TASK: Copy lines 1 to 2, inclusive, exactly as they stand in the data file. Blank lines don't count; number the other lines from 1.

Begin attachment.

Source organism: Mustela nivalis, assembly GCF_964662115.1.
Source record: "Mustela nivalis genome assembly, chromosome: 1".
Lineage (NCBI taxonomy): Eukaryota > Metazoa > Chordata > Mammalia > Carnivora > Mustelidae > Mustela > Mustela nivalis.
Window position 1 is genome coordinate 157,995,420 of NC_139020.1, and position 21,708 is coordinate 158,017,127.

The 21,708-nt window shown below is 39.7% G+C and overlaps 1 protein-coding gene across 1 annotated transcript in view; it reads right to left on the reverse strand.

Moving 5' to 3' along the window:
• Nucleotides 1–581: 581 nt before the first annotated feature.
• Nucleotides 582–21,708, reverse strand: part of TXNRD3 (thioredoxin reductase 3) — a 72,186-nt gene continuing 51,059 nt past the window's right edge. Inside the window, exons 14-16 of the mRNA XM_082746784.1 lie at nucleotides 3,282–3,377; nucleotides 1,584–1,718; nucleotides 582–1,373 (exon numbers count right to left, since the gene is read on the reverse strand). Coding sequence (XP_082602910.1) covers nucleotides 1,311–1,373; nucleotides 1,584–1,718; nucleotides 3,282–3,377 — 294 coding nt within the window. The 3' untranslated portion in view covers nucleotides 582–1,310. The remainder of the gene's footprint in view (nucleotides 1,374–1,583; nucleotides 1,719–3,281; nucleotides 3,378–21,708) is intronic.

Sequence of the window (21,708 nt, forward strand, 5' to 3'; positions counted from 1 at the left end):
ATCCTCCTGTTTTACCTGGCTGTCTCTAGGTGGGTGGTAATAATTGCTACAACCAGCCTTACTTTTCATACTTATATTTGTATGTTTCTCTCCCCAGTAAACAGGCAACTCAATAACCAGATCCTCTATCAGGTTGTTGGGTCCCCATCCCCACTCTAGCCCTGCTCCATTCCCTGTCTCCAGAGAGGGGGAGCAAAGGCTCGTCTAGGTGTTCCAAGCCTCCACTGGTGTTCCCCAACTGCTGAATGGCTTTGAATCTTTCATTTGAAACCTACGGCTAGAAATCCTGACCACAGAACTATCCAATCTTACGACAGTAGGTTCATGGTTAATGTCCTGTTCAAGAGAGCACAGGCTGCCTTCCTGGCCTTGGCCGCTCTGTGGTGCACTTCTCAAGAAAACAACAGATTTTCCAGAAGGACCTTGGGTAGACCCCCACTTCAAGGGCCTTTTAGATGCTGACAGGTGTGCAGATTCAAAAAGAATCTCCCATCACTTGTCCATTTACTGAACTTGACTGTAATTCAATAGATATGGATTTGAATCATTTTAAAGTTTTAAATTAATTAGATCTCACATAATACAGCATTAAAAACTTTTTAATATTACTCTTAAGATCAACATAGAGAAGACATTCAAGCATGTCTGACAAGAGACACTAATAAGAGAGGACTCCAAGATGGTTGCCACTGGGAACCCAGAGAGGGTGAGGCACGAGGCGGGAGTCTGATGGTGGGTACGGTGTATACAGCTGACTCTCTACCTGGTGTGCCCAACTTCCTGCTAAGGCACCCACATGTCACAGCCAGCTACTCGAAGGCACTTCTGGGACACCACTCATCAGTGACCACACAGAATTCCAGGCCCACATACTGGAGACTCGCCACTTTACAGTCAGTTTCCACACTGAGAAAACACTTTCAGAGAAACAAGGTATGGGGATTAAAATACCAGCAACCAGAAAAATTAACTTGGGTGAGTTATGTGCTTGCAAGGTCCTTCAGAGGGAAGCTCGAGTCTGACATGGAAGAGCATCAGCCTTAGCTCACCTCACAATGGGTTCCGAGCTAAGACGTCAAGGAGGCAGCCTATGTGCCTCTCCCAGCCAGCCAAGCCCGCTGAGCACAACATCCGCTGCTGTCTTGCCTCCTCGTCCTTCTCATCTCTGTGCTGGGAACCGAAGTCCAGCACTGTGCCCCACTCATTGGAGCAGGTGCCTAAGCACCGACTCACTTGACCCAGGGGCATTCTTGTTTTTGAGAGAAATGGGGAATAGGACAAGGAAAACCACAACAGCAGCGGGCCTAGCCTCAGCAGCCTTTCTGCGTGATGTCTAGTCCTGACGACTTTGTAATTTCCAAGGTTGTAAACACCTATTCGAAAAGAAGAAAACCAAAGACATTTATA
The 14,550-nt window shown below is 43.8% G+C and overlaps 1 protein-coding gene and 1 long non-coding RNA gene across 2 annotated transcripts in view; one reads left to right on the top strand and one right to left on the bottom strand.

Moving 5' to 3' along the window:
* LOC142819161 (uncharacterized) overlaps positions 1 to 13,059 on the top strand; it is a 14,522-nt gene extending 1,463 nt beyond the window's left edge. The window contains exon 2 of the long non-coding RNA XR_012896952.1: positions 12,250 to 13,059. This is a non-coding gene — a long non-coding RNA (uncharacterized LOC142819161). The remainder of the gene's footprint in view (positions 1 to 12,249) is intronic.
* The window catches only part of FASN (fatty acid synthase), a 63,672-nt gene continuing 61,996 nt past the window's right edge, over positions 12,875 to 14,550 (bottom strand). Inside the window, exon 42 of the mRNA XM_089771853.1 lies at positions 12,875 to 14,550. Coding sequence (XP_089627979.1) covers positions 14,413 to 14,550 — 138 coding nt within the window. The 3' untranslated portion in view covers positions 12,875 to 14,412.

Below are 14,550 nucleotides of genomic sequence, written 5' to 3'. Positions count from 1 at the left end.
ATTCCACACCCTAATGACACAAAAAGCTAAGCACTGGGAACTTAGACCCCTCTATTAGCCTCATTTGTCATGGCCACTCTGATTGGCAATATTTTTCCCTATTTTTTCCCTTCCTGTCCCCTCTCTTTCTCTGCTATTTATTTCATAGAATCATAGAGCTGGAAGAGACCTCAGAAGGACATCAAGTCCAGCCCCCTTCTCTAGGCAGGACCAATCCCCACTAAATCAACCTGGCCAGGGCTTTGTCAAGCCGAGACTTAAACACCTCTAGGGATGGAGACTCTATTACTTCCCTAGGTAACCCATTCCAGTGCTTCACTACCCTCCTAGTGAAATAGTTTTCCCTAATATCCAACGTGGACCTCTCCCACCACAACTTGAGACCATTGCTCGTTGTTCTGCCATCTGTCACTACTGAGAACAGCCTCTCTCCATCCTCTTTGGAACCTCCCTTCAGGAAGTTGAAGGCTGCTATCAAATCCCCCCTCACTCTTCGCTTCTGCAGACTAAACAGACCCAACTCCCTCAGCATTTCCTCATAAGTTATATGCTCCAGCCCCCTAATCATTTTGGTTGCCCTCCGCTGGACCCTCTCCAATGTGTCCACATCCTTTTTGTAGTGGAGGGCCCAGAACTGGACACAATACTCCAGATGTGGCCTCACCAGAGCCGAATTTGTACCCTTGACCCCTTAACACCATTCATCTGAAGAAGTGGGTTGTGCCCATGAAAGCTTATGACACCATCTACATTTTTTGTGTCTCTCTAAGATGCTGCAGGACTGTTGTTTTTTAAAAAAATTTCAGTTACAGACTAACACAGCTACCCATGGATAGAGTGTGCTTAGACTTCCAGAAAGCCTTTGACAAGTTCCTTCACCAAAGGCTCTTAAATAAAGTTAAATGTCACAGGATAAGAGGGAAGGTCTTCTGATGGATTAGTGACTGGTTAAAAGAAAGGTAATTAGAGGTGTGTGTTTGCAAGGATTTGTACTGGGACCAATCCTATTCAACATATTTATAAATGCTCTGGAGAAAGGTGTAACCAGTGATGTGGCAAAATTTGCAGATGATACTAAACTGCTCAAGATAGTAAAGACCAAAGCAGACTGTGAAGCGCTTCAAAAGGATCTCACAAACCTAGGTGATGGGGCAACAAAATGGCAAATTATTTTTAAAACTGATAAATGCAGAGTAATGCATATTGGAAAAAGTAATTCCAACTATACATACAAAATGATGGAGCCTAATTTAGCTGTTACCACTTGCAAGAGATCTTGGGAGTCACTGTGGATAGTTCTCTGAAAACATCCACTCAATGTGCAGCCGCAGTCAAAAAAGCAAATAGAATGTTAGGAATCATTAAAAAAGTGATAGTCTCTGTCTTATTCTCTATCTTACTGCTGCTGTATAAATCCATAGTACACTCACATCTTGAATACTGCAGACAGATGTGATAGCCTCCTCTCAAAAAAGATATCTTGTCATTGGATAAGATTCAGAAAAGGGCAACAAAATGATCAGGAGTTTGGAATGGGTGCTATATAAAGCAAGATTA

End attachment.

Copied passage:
Source organism: Mustela nivalis, assembly GCF_964662115.1.
Source record: "Mustela nivalis genome assembly, chromosome: 1".